In our series for cannabis newcomers, we’ve looked at how and why cannabis patients vape, smoke and eat their cannabis. In this article, we’ll get into yet another form of administration: sublingual cannabis. While sublingual options aren’t as well known as other methods of using this medicine, they’re quickly growing in popularity among medical marijuana patients.
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Why do patients choose sublingual options? Are sublinguals right for you? And do you know how to get the most out of your medicine when using it sublingually? Read on to learn more.
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What Is Sublingual Cannabis?
Sublingual cannabis comes in a few different forms—from tinctures and sprays to strips that dissolve under your tongue. What they all have in common is their method of absorption. Rather than getting absorbed through the digestive system, which happens when you eat an edible, these products rely on sublingual absorption, or absorption through the mucosal membranes under your tongue. Dense with capillaries, these membranes provide a direct route for cannabis to enter your bloodstream. By holding these products under the tongue, patients are able to medicate quickly and with ease.
Of course, there’s been a little bit of controversy over the effectiveness of sublingual cannabis, with some arguing that marijuana can’t actually be absorbed in this way. Don’t let the critics deter you. Scientific studies, along with anecdotal reports from patients, show that sublinguals effectively deliver cannabis into the bloodstream.
Why Do Patients Use Sublingual Cannabis?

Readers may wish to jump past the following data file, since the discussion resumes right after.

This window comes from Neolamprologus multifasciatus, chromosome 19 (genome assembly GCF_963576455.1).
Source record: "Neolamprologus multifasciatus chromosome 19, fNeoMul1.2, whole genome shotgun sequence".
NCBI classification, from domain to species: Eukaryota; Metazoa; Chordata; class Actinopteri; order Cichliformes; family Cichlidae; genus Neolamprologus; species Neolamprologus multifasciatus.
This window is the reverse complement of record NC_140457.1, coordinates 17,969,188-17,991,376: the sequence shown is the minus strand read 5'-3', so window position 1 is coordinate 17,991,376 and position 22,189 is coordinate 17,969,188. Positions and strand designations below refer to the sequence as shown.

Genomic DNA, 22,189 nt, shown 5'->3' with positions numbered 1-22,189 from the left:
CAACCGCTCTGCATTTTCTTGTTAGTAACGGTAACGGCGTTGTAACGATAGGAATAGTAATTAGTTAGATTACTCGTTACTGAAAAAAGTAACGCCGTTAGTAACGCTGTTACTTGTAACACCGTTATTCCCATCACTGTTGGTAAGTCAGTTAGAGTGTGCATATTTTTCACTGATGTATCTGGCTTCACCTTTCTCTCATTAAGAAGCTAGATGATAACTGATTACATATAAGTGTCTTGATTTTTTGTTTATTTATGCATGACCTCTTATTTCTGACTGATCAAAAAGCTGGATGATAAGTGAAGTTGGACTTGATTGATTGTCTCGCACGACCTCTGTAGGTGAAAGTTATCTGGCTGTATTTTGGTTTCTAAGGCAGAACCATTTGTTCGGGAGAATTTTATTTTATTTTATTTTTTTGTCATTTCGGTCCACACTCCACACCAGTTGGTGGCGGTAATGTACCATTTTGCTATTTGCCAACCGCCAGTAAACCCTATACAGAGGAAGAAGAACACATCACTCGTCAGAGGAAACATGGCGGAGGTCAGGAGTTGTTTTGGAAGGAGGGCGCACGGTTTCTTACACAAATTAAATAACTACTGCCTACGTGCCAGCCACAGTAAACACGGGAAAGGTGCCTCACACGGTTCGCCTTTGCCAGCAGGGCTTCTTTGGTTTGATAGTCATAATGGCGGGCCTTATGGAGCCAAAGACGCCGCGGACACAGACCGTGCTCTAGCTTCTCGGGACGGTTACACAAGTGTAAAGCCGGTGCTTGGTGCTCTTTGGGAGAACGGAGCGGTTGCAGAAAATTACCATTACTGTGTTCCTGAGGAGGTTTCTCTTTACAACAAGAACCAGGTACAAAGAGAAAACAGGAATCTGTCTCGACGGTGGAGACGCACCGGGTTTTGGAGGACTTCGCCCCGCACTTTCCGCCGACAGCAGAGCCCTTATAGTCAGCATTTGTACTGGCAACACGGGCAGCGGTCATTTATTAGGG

Sublinguals are a popular choice for patients who’d rather not inhale their cannabis. For those who rule out vaping and smoking, either for personal health reasons or because they don’t enjoy that type of high, sublinguals offer the perfect substitute. For one thing, it’s one of the only non-inhaled options that can offer quick relief from symptoms.
Edibles are a common substitute for smoking or vaping cannabis. However, unlike sublinguals, edibles are swallowed and processed through the digestive system. This process can be slow and often takes over an hour-and even two or more-for the cannabis to take effect.
Sublinguals, on the other hand, bypass the digestive system and are absorbed almost immediately. Effects can usually be felt within 15 minutes of ingestion. For medical marijuana patients who need fast relief from symptoms that come on quickly, sublinguals are a great alternative to inhaled methods.
Sublingual cannabis also mirrors inhaled methods in how long it lasts. While the effects of edibles can last six to eight hours, sublinguals tend to only affect the user for two to three hours. This makes them an excellent choice for patients who don’t want to feel the effects all day.
For example, I’ve worked with patients who use sublinguals for occasional panic attacks. The fast-acting sublingual can halt the panic attack before it becomes overwhelming. When the panic attack has been averted, the medicine may no longer be needed. While a marijuana edible high might last all day and affect the patient’s functionality, the sublingual’s effects will subside relatively quickly, and the patient can decide whether another dose is needed later in the day.
Other folks like sublingual cannabis simply because they prefer the high. As with most forms of using cannabis, this method has its own unique way of metabolizing the cannabinoids and terpenes present in the medicine. These differences not only affect the onset and duration of the high, but also change the quality or effects of the high that the patient experiences. You may find that you prefer this high as well, but the only real way to know is to try it for yourself.
How to Use Sublingual Marijuana
If you think sublingual cannabis might be the right option for you, the good news is that it’s very easy to use. Simply take the tincture, spray or strip, and hold it under your tongue for around 90 seconds. The hardest part is actually keeping the sublingual under your tongue and not swallowing it by reflex. If you do swallow it, it may act more like a traditional edible, since it will need to be processed through the digestive system before it begins to work.
For those who want step-by-step instructions on this process, check out our how-to video:
In the next installment of the Cannabis for Newbies guide, we’ll talk about cannabis topicals. These surprisingly potent products just might be the solution to your aches and pains.
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